My songs are at the same time a way for me to be forthright and open with my own experiences but it's also a fantasy and a daydream of sorts when it comes to hopes and aspirations.
A part of me feels I have changed and another part feels I have not and would like to change more. I sometimes feel I have found the answer, or the answer of all answers and my calling and direction, and sometimes I feel I don't have any answers and will never get them.
Most of the time, my songs don't reflect a truth about myself that I have already experienced but what I am anticipating with hope – an aspirational reality that I am attempting to reach, and through the song – instead of thinking of how I already feel, I am thinking about the way I wish I felt, or hope that I'll feel someday.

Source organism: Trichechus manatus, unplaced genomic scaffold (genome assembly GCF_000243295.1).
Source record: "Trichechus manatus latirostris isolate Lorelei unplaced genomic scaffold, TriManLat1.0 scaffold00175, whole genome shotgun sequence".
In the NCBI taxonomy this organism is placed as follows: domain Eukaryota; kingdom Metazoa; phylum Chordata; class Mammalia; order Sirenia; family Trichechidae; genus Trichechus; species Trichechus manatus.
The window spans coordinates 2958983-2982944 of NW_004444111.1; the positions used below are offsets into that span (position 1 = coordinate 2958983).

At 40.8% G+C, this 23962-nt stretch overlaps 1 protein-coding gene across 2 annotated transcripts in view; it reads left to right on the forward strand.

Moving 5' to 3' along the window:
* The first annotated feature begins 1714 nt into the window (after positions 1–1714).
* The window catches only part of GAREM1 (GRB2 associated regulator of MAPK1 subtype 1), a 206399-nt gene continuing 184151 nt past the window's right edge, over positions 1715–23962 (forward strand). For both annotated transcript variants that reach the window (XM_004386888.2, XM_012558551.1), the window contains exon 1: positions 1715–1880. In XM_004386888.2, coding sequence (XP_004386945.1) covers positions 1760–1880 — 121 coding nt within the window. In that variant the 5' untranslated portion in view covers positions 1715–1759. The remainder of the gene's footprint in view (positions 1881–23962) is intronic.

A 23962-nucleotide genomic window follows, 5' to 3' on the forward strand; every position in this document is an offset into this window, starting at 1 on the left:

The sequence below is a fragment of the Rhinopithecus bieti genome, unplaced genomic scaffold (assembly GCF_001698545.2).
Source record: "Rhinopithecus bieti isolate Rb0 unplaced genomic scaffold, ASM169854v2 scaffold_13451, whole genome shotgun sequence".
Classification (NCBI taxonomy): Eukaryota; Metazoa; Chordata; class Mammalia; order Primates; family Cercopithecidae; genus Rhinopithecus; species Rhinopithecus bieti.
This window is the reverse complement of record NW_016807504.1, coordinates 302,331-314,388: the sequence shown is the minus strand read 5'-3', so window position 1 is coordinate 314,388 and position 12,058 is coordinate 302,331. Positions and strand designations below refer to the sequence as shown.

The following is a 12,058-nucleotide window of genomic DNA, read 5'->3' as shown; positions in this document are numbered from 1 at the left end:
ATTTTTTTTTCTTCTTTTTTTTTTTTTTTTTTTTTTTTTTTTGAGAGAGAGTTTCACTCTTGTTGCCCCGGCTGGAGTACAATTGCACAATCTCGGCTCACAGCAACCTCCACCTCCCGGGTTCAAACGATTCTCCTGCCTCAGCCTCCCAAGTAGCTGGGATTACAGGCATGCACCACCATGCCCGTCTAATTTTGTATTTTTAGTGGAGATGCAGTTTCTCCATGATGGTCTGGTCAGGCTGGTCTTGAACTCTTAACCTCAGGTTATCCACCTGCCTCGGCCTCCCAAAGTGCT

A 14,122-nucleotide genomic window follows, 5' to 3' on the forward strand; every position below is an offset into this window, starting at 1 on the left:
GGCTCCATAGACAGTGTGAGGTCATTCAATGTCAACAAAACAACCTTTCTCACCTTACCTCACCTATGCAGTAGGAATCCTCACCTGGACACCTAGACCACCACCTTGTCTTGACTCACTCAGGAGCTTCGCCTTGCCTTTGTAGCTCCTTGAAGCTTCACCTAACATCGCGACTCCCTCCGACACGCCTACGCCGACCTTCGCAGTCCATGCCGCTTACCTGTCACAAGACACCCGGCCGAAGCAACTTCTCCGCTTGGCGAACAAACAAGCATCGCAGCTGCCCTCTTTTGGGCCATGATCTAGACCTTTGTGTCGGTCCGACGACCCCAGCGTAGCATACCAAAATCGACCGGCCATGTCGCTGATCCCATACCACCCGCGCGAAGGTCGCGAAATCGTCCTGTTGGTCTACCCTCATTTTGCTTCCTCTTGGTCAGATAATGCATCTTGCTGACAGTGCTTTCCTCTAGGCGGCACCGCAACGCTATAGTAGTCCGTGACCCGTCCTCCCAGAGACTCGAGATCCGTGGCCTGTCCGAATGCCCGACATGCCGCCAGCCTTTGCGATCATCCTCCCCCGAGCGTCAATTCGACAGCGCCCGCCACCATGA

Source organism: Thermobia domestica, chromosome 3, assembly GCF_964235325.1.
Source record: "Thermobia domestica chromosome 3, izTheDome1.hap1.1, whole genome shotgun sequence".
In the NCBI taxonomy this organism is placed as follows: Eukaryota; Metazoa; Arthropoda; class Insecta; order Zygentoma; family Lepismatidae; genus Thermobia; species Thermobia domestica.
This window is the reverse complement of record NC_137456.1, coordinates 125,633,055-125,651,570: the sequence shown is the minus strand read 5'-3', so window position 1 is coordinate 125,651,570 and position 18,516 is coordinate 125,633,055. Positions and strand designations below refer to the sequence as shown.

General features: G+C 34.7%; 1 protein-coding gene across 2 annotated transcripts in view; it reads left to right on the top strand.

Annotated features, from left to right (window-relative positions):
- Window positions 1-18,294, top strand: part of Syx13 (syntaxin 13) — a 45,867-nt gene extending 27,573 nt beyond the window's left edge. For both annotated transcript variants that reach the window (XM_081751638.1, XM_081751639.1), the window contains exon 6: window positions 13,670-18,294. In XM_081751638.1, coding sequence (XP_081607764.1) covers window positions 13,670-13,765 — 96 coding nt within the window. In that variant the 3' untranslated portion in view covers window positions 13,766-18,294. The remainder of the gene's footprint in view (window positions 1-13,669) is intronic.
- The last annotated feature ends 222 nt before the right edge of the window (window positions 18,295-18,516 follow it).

After a point I realized I don't have the answers. I am singing about, I imagine I would be alright if I did have them. Now at the same time, talking in a more general sense, the idea of changing – I had a band member who used to think this is impossible, the core of the person remains always unchangeable. And I agree with him to an extent, that our shortcomings or flaws are part of our intrinsic nature, but I actually think that can change.
The character flaws that a person accumulates through life are piled on top of that inherent goodness that we have when we are born, and the loss of innocence and corruption of experience are not the true nature of the person. These are the false aspects of the person's nature.
A cynic would say that it doesn't make a difference but for me there is another point that says we don't have to struggle every day to do good - the goodness is there waiting to be unleashed. It's just obscured and held back through all our character flaws, weakness, confusion – the destruction and misguided thoughts and actions that stand in the way of who we really are – that is the darkness.